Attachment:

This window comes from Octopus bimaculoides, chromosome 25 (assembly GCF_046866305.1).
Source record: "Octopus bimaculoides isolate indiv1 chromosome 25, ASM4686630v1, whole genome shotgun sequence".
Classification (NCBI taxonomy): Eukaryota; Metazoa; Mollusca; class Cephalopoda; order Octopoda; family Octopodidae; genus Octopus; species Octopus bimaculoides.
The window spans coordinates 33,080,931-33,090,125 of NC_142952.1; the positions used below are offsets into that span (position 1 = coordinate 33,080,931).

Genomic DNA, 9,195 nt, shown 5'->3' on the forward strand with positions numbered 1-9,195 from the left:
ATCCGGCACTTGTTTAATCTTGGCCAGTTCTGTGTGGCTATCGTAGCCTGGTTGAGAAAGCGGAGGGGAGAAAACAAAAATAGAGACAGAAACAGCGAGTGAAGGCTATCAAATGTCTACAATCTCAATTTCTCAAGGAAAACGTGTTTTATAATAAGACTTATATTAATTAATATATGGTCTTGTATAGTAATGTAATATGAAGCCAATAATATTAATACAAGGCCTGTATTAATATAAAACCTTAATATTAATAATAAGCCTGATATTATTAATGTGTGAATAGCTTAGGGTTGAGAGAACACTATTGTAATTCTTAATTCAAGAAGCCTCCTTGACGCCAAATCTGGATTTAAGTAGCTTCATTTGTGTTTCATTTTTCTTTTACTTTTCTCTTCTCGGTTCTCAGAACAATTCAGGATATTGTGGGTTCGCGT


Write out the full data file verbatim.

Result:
This window comes from Octopus bimaculoides, chromosome 25 (assembly GCF_046866305.1).
Source record: "Octopus bimaculoides isolate indiv1 chromosome 25, ASM4686630v1, whole genome shotgun sequence".
Classification (NCBI taxonomy): Eukaryota; Metazoa; Mollusca; class Cephalopoda; order Octopoda; family Octopodidae; genus Octopus; species Octopus bimaculoides.
The window spans coordinates 33,080,931-33,090,125 of NC_142952.1; the positions used below are offsets into that span (position 1 = coordinate 33,080,931).

Genomic DNA, 9,195 nt, shown 5'->3' on the forward strand with positions numbered 1-9,195 from the left:
ATCCGGCACTTGTTTAATCTTGGCCAGTTCTGTGTGGCTATCGTAGCCTGGTTGAGAAAGCGGAGGGGAGAAAACAAAAATAGAGACAGAAACAGCGAGTGAAGGCTATCAAATGTCTACAATCTCAATTTCTCAAGGAAAACGTGTTTTATAATAAGACTTATATTAATTAATATATGGTCTTGTATAGTAATGTAATATGAAGCCAATAATATTAATACAAGGCCTGTATTAATATAAAACCTTAATATTAATAATAAGCCTGATATTATTAATGTGTGAATAGCTTAGGGTTGAGAGAACACTATTGTAATTCTTAATTCAAGAAGCCTCCTTGACGCCAAATCTGGATTTAAGTAGCTTCATTTGTGTTTCATTTTTCTTTTACTTTTCTCTTCTCGGTTCTCAGAACAATTCAGGATATTGTGGGTTCGCGT